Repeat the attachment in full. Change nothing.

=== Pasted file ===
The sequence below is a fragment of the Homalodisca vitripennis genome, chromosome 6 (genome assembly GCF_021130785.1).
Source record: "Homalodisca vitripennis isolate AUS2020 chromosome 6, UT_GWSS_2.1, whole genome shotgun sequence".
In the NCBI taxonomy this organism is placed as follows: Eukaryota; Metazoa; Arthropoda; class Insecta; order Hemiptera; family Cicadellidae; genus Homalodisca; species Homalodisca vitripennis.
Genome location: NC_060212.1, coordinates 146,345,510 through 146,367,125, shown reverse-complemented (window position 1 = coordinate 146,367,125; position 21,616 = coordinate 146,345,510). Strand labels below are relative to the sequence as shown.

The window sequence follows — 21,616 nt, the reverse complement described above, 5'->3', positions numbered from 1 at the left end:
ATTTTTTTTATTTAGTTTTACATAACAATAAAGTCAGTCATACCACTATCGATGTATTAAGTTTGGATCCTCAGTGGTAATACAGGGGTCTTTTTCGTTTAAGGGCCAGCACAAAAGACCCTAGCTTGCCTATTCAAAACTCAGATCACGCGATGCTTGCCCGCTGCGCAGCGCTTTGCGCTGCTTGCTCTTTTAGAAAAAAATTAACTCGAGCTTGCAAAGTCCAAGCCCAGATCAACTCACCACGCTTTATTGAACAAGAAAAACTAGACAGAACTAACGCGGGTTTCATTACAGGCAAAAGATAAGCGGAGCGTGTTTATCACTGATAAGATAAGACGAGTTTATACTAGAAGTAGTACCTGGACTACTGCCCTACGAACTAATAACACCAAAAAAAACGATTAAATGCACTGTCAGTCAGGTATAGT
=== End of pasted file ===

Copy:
The sequence below is a fragment of the Homalodisca vitripennis genome, chromosome 6 (genome assembly GCF_021130785.1).
Source record: "Homalodisca vitripennis isolate AUS2020 chromosome 6, UT_GWSS_2.1, whole genome shotgun sequence".
In the NCBI taxonomy this organism is placed as follows: Eukaryota; Metazoa; Arthropoda; class Insecta; order Hemiptera; family Cicadellidae; genus Homalodisca; species Homalodisca vitripennis.
Genome location: NC_060212.1, coordinates 146,345,510 through 146,367,125, shown reverse-complemented (window position 1 = coordinate 146,367,125; position 21,616 = coordinate 146,345,510). Strand labels below are relative to the sequence as shown.

The window sequence follows — 21,616 nt, the reverse complement described above, 5'->3', positions numbered from 1 at the left end:
ATTTTTTTTATTTAGTTTTACATAACAATAAAGTCAGTCATACCACTATCGATGTATTAAGTTTGGATCCTCAGTGGTAATACAGGGGTCTTTTTCGTTTAAGGGCCAGCACAAAAGACCCTAGCTTGCCTATTCAAAACTCAGATCACGCGATGCTTGCCCGCTGCGCAGCGCTTTGCGCTGCTTGCTCTTTTAGAAAAAAATTAACTCGAGCTTGCAAAGTCCAAGCCCAGATCAACTCACCACGCTTTATTGAACAAGAAAAACTAGACAGAACTAACGCGGGTTTCATTACAGGCAAAAGATAAGCGGAGCGTGTTTATCACTGATAAGATAAGACGAGTTTATACTAGAAGTAGTACCTGGACTACTGCCCTACGAACTAATAACACCAAAAAAAACGATTAAATGCACTGTCAGTCAGGTATAGT